Swami Vivekananda (1863–1902) popularised Vedanta in the West and reformed Hinduism in India. He also inspired the mass movement that made India a modern nation. In showcasing his life and work, this Reader balances the two main aspects of his life: the religious and the secular, the spiritual and the practical, the devotional and the rational. Included here are the most significant and representative texts from every major genre and phase — selections from his speeches, essays, letters, poems, translations, conversations, and interviews — arranged for easy reading and reference. With a scholarly Introduction highlighting his contemporary relevance, separate section introductions and a detailed biographical Chronology, this volume provides a rare insight into one of India’s greatest minds.
This volume will interest scholars and students of modern Indian history, religion, literature, and philosophy as well as general readers.
Table of Contents
Preface. Introduction. Chronology. Part 1: Addresses at the Parliament of Religions, Chicago Response to the Welcome. Why We Disagree. Paper on Hinduism. Religion not the Crying Need of India. Buddhism, the Fulfilment of Hinduism. Address at the Final Session Part 2: The Four Yogas From Karma Yoga. From Raja Yoga. From Jnana Yoga. From Bhakti Yoga Part 3: Speeches and Lectures Delivered Abroad Unity, the Goal of Religion. Reason and Religion. Practical Vedanta Part 4: Lectures from Colombo to Almora Address at Ramnad. Reply to the Address of Welcome at Shivaganga and Manamadura. From ‘My Plan of Campaign’. The Future of India. Reply to the Address of Welcome at Calcutta Part 5: Selections from Prose Writings Religion and Science. Selections from Notes to Lectures and Discourses. On Fanaticism. The Cosmos and the Self. Who is a Real Guru?. On Art. The Evils of Adhikârivâda. Ishvara and Brahman. The Cause of Illusion. Evolution. Buddhism and Vedanta. The Goal and Methods of Realisation. The Problem of Modern India and its Solution Part 6: Poems My Play is Done. The Song of the Sannyâsin. Kali the Mother Peace. To the Awakened India. To the Fourth of July. Light Part 7: Selections from Letters To Pramadadas Mitra, 4 July 1889. To Pramadadas Mitra, 7 August 1889. To Pramadadas Mitra, 17 August 1889. To Panditji Maharaj, 20 September 1892. To Alasinga et al., 10 July 1893. To Alasinga, 20 August 1893. To Alasinga, 2 November 1893. To Alasinga, 1894. To Miss Mary Hale, 1 February 1895. To Alasinga, 6 May 1895. To Alasinga, 9 September 1895. To Alasinga, 18 November 1895. To Alasinga, 13 February 1896. To Swarupananda, 9 February 1902 Part 8: Sayings and Utterances Part 9: Interviews and Conversations Abroad and the Problems at Home. Conversation with Sharatchandra Chakravarty. About the Editor. Index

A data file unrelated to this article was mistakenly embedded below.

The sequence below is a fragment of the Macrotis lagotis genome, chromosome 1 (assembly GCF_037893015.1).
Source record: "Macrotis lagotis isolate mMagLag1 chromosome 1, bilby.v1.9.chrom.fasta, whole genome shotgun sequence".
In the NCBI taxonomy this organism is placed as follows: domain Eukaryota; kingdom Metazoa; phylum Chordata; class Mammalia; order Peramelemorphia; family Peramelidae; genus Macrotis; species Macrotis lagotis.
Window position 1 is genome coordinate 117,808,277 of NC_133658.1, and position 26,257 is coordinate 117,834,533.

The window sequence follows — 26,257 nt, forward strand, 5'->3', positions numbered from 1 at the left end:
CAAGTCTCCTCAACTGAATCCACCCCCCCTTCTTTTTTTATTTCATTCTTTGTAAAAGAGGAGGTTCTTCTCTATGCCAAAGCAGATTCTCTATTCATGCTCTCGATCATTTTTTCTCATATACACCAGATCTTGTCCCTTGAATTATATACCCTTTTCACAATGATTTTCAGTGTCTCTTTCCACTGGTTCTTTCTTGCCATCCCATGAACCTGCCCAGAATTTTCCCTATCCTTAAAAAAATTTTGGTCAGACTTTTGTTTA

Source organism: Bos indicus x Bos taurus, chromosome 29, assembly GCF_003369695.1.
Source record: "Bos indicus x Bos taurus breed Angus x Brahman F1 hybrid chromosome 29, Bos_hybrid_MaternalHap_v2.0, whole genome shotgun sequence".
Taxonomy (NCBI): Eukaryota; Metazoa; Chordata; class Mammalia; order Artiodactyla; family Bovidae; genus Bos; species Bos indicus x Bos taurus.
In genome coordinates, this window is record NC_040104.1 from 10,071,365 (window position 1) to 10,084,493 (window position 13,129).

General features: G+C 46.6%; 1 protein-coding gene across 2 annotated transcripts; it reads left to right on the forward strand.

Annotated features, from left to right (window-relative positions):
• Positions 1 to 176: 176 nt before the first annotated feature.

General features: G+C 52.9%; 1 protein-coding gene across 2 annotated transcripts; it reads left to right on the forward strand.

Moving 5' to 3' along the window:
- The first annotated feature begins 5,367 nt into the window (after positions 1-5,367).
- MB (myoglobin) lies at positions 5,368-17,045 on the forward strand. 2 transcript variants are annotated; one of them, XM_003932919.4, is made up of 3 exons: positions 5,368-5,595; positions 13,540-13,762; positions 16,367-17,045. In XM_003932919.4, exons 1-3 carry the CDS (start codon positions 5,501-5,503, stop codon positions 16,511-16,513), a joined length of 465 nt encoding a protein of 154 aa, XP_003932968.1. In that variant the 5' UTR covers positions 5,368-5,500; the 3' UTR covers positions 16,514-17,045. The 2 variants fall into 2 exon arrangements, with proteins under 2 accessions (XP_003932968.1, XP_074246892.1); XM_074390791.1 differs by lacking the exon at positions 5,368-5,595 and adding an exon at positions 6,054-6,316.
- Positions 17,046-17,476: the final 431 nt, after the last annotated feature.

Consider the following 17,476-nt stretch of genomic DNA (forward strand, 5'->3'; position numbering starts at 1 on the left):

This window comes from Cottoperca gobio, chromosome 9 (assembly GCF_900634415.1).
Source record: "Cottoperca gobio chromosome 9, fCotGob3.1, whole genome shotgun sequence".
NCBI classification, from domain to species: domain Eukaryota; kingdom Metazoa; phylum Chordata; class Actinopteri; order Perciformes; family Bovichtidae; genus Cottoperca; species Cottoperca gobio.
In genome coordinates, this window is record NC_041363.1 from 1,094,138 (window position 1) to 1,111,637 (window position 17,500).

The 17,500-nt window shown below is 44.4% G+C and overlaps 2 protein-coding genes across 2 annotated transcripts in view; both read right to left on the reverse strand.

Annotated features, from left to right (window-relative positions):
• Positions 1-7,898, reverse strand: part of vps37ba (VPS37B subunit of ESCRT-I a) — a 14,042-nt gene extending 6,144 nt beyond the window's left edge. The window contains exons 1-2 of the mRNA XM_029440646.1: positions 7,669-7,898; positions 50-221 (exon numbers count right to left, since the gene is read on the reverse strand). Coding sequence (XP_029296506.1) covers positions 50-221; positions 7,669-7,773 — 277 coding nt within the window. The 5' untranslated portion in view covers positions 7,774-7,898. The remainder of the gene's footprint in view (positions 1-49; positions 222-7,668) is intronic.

Makarand R. Paranjape is Chairperson and Professor of English at the Centre for English Studies, Jawaharlal Nehru University, New Delhi.
‘This Reader brings together some important writings from Swami Vivekananda’s prolific output along with a scholarly assessment. In editing this volume Paranjape has done a great service to the academic community and broader public.’ — Gavin Flood, Professor of Hindu Studies and Comparative Religion, University of Oxford, Academic Director, Oxford Centre for Hindu Studies
‘This anthology, well-organized with a general introduction along with helpful section introductions, is . . . indispensable. All those interested in questions of religion and science as well as modern Indian identity will treasure it.’ — Stephen Phillips, Professor of Philosophy and Asian Studies, University of Texas at Austin
‘Paranjape brilliantly succeeds in . . . making available Vivekananda for further modern academic scrutiny.’ — A. Raghuramaraju, Professor of Philosophy, University of Hyderabad
‘This elegant selection of passages from the magnificent body of work produced by Swami Vivekananda helps give the full picture of his genius . . . Professor Paranjape’s book serves to clarify and amplify this important voice, showing Vivekananda’s ongoing relevance in the 21st century.’ — Chris Key Chapple, Doshi Professor of Indic and Comparative Theology, Department of Theological Studies Loyola Marymount University, Los Angeles